Saturday, 3 October 2015

Treachery and Triumph - An Anthology of World War II Stories

Genre: Fiction: History / World War II (Anthology)

Darkness and Light By Steve Morris
This story is based on a true account of an escape from Auschwitz


Hell. 

Is that a straight enough answer for you?

There is no other word for it. It was hell.

People ask me how it felt to escape and assume it was a wonderful feeling. I can tell you that I’ve spent every single day of my life since then thinking about the place and the prisoners in there. For that reason, in many ways, I’m not sure I ever really escaped from it.
19 June 1942

We talked secretly. Saturday morning would soon come around (although the fact that it was Saturday rather than any other day meant absolutely nothing in there).  Saturday was a work day. Saturday was a cold day, like the rest.  Stanislaw, Jozef and Eugeniusz were with me. Together we would make the four. It would take all four of us and a whole lot of luck. We had decided that Saturday was to be the day because there was always a change of routine. At noon. There was a tiny window of opportunity. We had been watching our captors carefully in our fear and our hatred. On Saturdays some SS men always left the camp to go to spend time with their families until Monday. That left gaps. The camp had grown and merged with a neighbouring camp. By then there were thousands of SS guards there. There were many more of us, but we never seemed to be around for long. The camp ran like clockwork. The clock, however was a cold ticking killing machine. 

Although I had long lost track of calendar dates and lived in a time when weekends and holidays were a long-distant dream in a living nightmare, I seemed to have lasted longer than many others. My survival for the length of time was largely due to ‘luck’ after having being given relatively light work by one of the Kapos1. I kept out of the way of trouble by means of my ‘cleaning’ job of dragging the dead to the crematorium. I worked as part of a pair. My partner carried legs, I carried the arms. That didn’t mean I escaped the constant kicking, however. Nothing was ever done quickly enough for them. In ultimate irony, work indoors often meant a better chance of survival, especially during winter where there was some warmth to be found. Seasons never seemed to change. Time meant nothing. The weather was bitter. It was always bitter. We barely felt glad to be alive. No one escaped, we were told. We also knew that a punishment for escape attempts was death by starvation.  They wouldn’t have shot us. That would have been easier for us. I’d seen it. They liked to reduce us to food-craving animals. Some lost their faith. ‘There is no God,’ they said. ‘How can he let this happen?’

Friday, 2 October 2015

Fierce Thunder - SOMMERS

Genre: Thriller / Suspense, Adventure
Author: Courtney Silberberg and Jacquelyn Kinkade Silberberg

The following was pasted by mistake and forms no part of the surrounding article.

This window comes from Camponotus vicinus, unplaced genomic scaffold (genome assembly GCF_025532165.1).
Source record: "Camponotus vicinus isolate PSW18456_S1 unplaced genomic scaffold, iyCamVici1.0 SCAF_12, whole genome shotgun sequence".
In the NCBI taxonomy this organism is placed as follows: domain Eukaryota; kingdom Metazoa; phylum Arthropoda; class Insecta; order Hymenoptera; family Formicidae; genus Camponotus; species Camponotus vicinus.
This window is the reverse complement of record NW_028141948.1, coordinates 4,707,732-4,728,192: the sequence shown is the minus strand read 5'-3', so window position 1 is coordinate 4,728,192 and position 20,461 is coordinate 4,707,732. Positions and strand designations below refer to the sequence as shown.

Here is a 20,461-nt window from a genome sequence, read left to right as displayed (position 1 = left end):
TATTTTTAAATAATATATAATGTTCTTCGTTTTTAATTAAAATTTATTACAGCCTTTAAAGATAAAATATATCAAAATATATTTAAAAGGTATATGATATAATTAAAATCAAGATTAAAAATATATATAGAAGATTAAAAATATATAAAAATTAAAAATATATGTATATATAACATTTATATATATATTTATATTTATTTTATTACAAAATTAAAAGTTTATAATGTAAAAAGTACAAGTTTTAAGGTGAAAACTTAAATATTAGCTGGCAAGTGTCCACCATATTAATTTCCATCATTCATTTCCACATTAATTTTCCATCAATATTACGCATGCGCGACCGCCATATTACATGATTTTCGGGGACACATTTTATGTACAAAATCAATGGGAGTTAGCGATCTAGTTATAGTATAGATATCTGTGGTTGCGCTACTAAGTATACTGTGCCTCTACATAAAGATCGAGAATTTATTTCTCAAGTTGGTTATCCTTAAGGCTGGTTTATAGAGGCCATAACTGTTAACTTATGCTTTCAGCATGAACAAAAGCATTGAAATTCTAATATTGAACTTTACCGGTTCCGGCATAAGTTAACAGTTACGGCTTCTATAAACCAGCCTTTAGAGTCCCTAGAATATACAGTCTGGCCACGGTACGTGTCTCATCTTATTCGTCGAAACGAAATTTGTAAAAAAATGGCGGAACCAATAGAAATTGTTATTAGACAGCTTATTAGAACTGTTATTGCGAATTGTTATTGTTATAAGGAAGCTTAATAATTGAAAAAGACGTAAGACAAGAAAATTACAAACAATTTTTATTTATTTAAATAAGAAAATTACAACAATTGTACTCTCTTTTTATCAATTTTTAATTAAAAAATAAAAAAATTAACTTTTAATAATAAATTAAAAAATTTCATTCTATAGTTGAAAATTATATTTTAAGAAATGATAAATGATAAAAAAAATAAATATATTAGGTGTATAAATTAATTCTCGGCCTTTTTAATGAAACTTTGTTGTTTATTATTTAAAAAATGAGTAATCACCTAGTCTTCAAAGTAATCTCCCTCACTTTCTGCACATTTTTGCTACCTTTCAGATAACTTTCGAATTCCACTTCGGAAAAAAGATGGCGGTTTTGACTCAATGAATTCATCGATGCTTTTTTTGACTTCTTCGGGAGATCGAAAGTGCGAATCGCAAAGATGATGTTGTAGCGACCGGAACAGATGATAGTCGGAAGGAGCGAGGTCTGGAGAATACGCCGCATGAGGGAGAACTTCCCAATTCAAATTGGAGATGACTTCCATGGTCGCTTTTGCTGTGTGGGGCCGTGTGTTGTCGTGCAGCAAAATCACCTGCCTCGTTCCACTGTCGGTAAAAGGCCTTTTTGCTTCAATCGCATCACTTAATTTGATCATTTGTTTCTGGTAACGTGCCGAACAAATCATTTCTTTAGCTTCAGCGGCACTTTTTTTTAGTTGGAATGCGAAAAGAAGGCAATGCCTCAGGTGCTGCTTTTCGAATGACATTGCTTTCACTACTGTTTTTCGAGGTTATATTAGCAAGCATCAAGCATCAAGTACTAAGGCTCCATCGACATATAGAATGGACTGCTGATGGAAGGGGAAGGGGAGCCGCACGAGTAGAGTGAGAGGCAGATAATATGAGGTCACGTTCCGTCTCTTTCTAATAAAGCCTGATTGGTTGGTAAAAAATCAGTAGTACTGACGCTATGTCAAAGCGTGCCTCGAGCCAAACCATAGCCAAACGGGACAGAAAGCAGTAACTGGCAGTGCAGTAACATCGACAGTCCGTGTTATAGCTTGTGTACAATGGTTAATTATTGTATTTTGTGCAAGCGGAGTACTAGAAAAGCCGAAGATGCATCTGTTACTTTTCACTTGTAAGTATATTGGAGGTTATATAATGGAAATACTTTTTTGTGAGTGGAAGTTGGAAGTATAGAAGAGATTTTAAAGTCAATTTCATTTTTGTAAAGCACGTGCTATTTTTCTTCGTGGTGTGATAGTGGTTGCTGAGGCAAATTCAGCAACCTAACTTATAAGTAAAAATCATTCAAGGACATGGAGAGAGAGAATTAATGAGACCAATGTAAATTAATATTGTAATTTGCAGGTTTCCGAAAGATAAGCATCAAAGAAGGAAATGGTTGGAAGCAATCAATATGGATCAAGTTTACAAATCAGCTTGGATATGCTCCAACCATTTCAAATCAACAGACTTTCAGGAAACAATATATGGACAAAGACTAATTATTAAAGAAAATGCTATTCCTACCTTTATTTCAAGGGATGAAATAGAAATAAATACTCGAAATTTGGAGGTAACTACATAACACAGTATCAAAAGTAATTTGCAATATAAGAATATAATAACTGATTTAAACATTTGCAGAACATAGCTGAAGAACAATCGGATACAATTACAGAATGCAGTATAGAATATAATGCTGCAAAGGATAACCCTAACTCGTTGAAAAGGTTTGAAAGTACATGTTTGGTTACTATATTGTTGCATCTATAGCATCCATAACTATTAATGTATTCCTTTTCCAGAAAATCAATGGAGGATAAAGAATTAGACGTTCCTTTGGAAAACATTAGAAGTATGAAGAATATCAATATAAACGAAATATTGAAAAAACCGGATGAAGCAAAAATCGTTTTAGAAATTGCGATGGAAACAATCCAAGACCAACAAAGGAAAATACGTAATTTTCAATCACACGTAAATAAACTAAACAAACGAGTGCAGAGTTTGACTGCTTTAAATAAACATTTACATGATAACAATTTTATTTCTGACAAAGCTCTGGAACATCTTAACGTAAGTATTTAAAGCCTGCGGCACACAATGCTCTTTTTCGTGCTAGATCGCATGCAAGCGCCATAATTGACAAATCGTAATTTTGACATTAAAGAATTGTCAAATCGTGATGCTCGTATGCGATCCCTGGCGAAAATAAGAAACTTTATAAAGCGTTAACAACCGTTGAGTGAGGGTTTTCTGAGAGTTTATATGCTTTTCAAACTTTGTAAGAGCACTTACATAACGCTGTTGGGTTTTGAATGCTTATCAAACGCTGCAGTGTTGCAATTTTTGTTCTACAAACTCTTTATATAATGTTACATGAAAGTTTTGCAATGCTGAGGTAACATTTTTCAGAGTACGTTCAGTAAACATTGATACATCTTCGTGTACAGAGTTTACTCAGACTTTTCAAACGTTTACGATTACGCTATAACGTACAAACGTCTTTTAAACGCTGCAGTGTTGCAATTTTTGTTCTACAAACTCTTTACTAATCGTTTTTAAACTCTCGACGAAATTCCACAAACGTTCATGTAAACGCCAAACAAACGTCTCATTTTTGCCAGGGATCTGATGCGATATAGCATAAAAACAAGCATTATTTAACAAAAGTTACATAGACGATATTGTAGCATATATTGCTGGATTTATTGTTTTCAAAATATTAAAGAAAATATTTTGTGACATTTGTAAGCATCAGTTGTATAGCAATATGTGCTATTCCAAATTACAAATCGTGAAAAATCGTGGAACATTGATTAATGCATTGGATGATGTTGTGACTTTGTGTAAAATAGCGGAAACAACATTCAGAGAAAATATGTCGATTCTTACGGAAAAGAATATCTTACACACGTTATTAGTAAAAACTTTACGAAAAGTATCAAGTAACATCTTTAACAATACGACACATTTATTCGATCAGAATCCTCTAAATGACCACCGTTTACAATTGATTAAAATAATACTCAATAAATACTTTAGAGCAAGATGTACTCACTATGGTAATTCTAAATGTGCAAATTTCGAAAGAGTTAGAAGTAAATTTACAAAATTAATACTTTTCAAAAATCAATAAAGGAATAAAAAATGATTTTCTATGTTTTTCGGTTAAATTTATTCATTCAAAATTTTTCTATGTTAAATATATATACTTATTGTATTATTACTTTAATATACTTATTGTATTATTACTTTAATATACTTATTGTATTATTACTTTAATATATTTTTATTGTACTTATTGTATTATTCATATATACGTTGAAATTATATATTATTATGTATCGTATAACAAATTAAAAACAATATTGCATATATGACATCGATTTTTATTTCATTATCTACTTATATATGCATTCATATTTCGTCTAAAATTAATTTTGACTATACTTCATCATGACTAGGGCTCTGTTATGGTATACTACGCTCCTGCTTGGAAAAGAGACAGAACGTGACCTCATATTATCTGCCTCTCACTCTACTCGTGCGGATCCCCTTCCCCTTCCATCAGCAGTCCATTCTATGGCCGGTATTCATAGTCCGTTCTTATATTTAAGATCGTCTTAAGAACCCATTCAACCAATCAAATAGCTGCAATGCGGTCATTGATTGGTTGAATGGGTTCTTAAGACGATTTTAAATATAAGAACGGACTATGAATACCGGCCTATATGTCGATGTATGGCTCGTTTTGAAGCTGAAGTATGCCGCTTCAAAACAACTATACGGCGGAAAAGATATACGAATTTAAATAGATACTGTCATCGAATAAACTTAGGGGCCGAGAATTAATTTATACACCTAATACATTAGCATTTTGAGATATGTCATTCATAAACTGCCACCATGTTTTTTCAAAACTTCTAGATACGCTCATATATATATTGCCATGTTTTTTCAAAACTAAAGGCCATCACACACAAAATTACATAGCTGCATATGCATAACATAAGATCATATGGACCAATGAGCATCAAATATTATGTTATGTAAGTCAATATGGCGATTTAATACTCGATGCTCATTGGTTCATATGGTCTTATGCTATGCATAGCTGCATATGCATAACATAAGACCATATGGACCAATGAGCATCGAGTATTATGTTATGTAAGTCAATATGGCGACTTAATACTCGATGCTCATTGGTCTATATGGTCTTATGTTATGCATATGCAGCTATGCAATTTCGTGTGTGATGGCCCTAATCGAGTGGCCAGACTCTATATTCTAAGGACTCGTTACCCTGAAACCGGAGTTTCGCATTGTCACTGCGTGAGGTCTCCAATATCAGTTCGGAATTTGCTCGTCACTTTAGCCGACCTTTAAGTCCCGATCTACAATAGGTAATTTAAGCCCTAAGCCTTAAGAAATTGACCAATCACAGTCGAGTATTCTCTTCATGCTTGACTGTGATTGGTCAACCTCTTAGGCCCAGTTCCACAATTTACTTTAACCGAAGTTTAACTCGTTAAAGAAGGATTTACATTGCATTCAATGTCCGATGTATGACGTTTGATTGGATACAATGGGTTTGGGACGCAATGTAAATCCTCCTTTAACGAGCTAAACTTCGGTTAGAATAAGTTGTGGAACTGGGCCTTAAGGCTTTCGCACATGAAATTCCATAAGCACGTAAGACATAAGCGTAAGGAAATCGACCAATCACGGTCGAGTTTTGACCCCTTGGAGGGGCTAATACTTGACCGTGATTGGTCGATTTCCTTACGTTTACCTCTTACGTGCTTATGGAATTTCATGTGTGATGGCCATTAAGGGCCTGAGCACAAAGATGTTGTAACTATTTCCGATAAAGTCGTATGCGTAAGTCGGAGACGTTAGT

Mountain biking at the Big Bear Ski Resort, high above the Los Angeles basin in the middle of summer, was like being on a different planet. The once crowded, manicured ski runs where virgin powder once lay were now unpatrolled, barren, mountain bike trails. An accountant, who was also an extreme sports enthusiast at the corporate offices, had realized a ski resort could run basically year round, hence, greater revenues and stronger balance sheets.
Chairlifts carried both bikes and bikers up to the top, where lodges that fed hundreds during the winter months, now worked with a skeleton staff, parading in bikinis and shorts.  It was in sharp contrast to the congested, smoggy metropolitan area below, as it was pure up there, the air and water clean. The crisp blue sky canopied any danger for the rough and tumble adrenaline junkies the trails attracted, making for an exhilarating place to go, as it was supposed to be fun.
It probably wasn’t fair. At least that’s how Dr. Brad Sommers saw it in that glimpse of time and space that passed before he was forced to react. Of course “fair” wasn’t one of his favorite words at the moment.
An athlete, the twenty-nine year old Sommers was riding hard, too hard, stressing the mountain bike to its limits, pointing down a narrow, winding chute. The gravel and sand rooster-tailed up from the trail as his rear, knobby tire found grooves and then hopped between them, inches from peril.
Sommers tightened the muscles in his strong arms, gingerly maintaining and sensing his precious balance… shifting, leaning. He was a good biker, instinctive, but it was almost futile, as this downhill ride was equivalent to gliding over shiny black ice, and going down or catching an edge here meant falling off the mountain. But Sommers didn’t care about that. He was on a mission, trying to forget, cope maybe; with the odd hand fate had dealt him.
The phones kept ringing in his head and cryptic messages about appeal decisions, court dates and where his case was headed if he didn’t respond bounced around in his brain like his tires skirting between the ruts for precious traction.
His case.